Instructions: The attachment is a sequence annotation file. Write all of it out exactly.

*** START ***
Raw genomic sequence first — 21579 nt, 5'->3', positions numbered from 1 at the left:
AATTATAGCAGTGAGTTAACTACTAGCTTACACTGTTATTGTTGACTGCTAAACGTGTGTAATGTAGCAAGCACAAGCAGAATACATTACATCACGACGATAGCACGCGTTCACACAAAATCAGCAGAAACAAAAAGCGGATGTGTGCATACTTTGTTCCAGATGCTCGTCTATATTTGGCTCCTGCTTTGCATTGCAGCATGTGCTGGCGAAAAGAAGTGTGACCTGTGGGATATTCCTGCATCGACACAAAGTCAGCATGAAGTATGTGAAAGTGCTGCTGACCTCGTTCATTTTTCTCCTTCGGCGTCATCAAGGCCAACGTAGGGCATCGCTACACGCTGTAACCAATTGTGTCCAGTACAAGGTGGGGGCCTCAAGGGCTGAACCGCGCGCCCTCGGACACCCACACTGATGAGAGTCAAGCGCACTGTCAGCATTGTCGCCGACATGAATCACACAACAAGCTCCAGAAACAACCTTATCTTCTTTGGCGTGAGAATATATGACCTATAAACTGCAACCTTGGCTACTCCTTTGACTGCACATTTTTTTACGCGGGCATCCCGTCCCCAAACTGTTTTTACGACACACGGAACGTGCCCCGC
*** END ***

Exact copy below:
Raw genomic sequence first — 21579 nt, 5'->3', positions numbered from 1 at the left:
AATTATAGCAGTGAGTTAACTACTAGCTTACACTGTTATTGTTGACTGCTAAACGTGTGTAATGTAGCAAGCACAAGCAGAATACATTACATCACGACGATAGCACGCGTTCACACAAAATCAGCAGAAACAAAAAGCGGATGTGTGCATACTTTGTTCCAGATGCTCGTCTATATTTGGCTCCTGCTTTGCATTGCAGCATGTGCTGGCGAAAAGAAGTGTGACCTGTGGGATATTCCTGCATCGACACAAAGTCAGCATGAAGTATGTGAAAGTGCTGCTGACCTCGTTCATTTTTCTCCTTCGGCGTCATCAAGGCCAACGTAGGGCATCGCTACACGCTGTAACCAATTGTGTCCAGTACAAGGTGGGGGCCTCAAGGGCTGAACCGCGCGCCCTCGGACACCCACACTGATGAGAGTCAAGCGCACTGTCAGCATTGTCGCCGACATGAATCACACAACAAGCTCCAGAAACAACCTTATCTTCTTTGGCGTGAGAATATATGACCTATAAACTGCAACCTTGGCTACTCCTTTGACTGCACATTTTTTTACGCGGGCATCCCGTCCCCAAACTGTTTTTACGACACACGGAACGTGCCCCGC